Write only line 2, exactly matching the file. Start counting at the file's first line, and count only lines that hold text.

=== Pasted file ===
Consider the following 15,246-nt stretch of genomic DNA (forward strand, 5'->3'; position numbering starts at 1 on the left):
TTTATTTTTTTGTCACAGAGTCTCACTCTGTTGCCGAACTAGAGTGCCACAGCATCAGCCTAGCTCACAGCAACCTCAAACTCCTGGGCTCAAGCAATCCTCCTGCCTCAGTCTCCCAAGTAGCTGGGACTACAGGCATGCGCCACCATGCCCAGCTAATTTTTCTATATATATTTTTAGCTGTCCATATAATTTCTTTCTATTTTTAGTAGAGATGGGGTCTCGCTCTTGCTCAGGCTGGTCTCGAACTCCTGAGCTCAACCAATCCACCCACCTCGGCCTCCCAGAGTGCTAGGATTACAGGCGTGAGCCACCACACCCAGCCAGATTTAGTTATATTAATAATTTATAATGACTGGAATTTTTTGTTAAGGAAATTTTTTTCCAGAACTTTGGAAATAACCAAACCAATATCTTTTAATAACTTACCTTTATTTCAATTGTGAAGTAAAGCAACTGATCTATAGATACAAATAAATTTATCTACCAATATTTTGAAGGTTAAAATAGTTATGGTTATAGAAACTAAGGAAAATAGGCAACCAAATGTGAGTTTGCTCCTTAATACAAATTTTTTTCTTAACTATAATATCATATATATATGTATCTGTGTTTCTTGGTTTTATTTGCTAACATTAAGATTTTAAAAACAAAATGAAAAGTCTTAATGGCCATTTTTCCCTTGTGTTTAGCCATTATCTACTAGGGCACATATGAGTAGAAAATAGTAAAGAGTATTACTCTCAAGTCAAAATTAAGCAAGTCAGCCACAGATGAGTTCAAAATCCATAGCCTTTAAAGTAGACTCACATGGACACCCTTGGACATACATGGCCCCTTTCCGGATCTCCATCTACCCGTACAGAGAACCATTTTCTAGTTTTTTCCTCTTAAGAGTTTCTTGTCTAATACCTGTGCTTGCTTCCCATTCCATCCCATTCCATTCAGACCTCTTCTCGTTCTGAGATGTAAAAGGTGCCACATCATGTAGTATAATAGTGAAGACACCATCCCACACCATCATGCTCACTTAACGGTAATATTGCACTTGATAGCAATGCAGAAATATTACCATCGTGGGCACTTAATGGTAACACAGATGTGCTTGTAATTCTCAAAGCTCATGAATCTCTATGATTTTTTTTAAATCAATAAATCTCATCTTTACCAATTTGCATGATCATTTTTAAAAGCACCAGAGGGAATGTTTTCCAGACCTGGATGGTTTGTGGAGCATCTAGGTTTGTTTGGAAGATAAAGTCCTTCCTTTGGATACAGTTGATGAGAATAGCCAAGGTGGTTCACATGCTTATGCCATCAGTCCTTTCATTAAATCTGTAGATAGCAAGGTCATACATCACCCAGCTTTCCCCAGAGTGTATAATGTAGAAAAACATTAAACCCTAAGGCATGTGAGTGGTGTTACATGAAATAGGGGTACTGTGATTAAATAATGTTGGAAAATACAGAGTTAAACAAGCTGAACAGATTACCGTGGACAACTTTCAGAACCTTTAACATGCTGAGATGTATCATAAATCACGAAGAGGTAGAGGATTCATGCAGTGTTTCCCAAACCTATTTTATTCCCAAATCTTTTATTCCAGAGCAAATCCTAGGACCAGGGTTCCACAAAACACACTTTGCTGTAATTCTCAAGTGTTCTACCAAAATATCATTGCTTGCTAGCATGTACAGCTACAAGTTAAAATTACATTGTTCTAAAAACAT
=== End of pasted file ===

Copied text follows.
TTTATTTTTTTGTCACAGAGTCTCACTCTGTTGCCGAACTAGAGTGCCACAGCATCAGCCTAGCTCACAGCAACCTCAAACTCCTGGGCTCAAGCAATCCTCCTGCCTCAGTCTCCCAAGTAGCTGGGACTACAGGCATGCGCCACCATGCCCAGCTAATTTTTCTATATATATTTTTAGCTGTCCATATAATTTCTTTCTATTTTTAGTAGAGATGGGGTCTCGCTCTTGCTCAGGCTGGTCTCGAACTCCTGAGCTCAACCAATCCACCCACCTCGGCCTCCCAGAGTGCTAGGATTACAGGCGTGAGCCACCACACCCAGCCAGATTTAGTTATATTAATAATTTATAATGACTGGAATTTTTTGTTAAGGAAATTTTTTTCCAGAACTTTGGAAATAACCAAACCAATATCTTTTAATAACTTACCTTTATTTCAATTGTGAAGTAAAGCAACTGATCTATAGATACAAATAAATTTATCTACCAATATTTTGAAGGTTAAAATAGTTATGGTTATAGAAACTAAGGAAAATAGGCAACCAAATGTGAGTTTGCTCCTTAATACAAATTTTTTTCTTAACTATAATATCATATATATATGTATCTGTGTTTCTTGGTTTTATTTGCTAACATTAAGATTTTAAAAACAAAATGAAAAGTCTTAATGGCCATTTTTCCCTTGTGTTTAGCCATTATCTACTAGGGCACATATGAGTAGAAAATAGTAAAGAGTATTACTCTCAAGTCAAAATTAAGCAAGTCAGCCACAGATGAGTTCAAAATCCATAGCCTTTAAAGTAGACTCACATGGACACCCTTGGACATACATGGCCCCTTTCCGGATCTCCATCTACCCGTACAGAGAACCATTTTCTAGTTTTTTCCTCTTAAGAGTTTCTTGTCTAATACCTGTGCTTGCTTCCCATTCCATCCCATTCCATTCAGACCTCTTCTCGTTCTGAGATGTAAAAGGTGCCACATCATGTAGTATAATAGTGAAGACACCATCCCACACCATCATGCTCACTTAACGGTAATATTGCACTTGATAGCAATGCAGAAATATTACCATCGTGGGCACTTAATGGTAACACAGATGTGCTTGTAATTCTCAAAGCTCATGAATCTCTATGATTTTTTTTAAATCAATAAATCTCATCTTTACCAATTTGCATGATCATTTTTAAAAGCACCAGAGGGAATGTTTTCCAGACCTGGATGGTTTGTGGAGCATCTAGGTTTGTTTGGAAGATAAAGTCCTTCCTTTGGATACAGTTGATGAGAATAGCCAAGGTGGTTCACATGCTTATGCCATCAGTCCTTTCATTAAATCTGTAGATAGCAAGGTCATACATCACCCAGCTTTCCCCAGAGTGTATAATGTAGAAAAACATTAAACCCTAAGGCATGTGAGTGGTGTTACATGAAATAGGGGTACTGTGATTAAATAATGTTGGAAAATACAGAGTTAAACAAGCTGAACAGATTACCGTGGACAACTTTCAGAACCTTTAACATGCTGAGATGTATCATAAATCACGAAGAGGTAGAGGATTCATGCAGTGTTTCCCAAACCTATTTTATTCCCAAATCTTTTATTCCAGAGCAAATCCTAGGACCAGGGTTCCACAAAACACACTTTGCTGTAATTCTCAAGTGTTCTACCAAAATATCATTGCTTGCTAGCATGTACAGCTACAAGTTAAAATTACATTGTTCTAAAAACAT